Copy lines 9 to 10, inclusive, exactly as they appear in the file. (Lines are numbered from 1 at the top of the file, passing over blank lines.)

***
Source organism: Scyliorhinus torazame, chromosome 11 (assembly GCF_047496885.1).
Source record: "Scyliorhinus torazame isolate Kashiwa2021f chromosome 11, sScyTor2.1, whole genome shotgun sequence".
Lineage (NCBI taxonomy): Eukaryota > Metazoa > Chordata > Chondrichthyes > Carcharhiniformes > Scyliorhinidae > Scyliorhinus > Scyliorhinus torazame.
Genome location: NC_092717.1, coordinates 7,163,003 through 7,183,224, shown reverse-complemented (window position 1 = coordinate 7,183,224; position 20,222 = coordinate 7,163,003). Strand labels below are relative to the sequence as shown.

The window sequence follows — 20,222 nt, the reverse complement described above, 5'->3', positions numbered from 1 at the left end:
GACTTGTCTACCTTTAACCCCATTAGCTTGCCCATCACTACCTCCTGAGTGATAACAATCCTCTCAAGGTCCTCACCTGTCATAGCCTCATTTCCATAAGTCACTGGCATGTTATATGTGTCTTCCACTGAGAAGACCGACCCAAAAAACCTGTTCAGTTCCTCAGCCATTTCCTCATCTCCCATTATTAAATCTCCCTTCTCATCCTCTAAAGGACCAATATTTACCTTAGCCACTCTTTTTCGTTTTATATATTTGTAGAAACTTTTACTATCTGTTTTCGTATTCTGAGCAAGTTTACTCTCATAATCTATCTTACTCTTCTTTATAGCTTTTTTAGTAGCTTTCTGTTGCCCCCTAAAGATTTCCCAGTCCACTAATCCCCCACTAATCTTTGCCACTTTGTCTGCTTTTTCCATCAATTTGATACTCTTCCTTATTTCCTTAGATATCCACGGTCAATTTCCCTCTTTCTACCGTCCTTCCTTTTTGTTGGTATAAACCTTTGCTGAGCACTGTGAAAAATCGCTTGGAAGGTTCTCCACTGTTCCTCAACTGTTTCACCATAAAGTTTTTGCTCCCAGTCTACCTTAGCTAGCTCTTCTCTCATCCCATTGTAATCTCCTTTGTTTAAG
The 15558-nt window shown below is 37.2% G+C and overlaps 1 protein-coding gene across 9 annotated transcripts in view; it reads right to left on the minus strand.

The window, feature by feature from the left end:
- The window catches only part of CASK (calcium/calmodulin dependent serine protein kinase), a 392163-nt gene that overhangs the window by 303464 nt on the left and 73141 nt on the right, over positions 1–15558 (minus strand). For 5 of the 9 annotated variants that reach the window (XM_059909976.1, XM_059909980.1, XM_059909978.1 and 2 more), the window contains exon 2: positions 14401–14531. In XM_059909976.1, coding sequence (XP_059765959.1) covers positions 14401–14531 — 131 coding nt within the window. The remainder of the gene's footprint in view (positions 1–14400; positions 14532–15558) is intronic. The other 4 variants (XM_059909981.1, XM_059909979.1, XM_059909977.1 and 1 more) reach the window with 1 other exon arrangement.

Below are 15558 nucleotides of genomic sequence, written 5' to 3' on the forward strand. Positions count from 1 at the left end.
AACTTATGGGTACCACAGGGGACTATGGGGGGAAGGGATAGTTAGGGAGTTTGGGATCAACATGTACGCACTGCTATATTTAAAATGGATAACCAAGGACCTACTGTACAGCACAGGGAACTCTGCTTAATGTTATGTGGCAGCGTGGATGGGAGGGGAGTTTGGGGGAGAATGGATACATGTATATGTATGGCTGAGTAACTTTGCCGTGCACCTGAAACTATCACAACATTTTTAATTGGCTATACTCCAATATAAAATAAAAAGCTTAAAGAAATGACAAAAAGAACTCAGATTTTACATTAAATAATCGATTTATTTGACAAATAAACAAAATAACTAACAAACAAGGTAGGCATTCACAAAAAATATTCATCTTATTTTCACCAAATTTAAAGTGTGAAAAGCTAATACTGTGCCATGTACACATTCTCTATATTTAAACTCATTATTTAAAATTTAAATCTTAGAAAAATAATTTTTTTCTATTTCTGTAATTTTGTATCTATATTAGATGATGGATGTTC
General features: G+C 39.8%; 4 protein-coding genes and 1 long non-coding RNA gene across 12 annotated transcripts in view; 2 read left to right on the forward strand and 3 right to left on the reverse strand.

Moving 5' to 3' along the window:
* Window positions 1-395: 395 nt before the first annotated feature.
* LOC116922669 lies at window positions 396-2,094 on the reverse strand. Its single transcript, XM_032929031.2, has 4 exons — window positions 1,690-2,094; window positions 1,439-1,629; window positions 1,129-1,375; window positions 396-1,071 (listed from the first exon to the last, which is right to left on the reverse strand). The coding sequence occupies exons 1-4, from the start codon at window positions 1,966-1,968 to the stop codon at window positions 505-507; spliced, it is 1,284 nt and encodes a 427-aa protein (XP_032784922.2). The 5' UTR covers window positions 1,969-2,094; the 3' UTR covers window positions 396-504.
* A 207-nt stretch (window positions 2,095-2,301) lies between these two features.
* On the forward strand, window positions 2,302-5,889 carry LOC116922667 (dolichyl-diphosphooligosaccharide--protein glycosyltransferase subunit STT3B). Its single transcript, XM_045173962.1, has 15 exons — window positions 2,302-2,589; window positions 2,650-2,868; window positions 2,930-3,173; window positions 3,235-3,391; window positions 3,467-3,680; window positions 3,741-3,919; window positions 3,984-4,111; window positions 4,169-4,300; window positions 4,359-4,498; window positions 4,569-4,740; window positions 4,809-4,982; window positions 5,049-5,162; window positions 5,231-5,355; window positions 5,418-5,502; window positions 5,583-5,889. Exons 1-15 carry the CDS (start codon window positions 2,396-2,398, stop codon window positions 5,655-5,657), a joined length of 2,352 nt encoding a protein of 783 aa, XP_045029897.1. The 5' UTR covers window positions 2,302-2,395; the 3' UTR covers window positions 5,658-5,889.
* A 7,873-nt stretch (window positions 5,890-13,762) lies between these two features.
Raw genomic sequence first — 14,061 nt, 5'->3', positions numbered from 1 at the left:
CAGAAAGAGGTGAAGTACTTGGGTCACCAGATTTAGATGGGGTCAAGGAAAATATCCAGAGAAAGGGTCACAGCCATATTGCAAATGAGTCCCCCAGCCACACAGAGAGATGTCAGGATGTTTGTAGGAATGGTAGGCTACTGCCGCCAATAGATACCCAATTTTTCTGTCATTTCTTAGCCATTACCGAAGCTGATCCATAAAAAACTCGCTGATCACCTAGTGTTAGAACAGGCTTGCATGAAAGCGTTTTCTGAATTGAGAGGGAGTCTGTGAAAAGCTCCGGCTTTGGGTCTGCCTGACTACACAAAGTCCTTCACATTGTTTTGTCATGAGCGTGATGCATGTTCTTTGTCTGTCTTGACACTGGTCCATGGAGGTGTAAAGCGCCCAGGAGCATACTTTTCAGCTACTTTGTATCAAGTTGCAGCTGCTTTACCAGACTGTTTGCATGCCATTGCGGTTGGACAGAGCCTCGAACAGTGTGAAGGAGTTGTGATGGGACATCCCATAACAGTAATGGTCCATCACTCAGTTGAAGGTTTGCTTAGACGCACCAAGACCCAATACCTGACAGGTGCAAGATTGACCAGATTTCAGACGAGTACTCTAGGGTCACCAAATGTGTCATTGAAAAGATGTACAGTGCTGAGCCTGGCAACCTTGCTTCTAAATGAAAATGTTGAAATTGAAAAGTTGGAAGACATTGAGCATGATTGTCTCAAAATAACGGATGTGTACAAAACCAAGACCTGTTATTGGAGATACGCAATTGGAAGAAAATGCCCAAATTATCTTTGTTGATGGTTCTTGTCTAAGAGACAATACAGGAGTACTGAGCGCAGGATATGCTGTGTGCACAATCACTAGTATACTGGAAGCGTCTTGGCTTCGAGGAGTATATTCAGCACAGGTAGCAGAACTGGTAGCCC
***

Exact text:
- The window catches only part of CASK (calcium/calmodulin dependent serine protein kinase), a 392163-nt gene that overhangs the window by 303464 nt on the left and 73141 nt on the right, over positions 1–15558 (minus strand). For 5 of the 9 annotated variants that reach the window (XM_059909976.1, XM_059909980.1, XM_059909978.1 and 2 more), the window contains exon 2: positions 14401–14531. In XM_059909976.1, coding sequence (XP_059765959.1) covers positions 14401–14531 — 131 coding nt within the window. The remainder of the gene's footprint in view (positions 1–14400; positions 14532–15558) is intronic. The other 4 variants (XM_059909981.1, XM_059909979.1, XM_059909977.1 and 1 more) reach the window with 1 other exon arrangement.

Below are 15558 nucleotides of genomic sequence, written 5' to 3' on the forward strand. Positions count from 1 at the left end.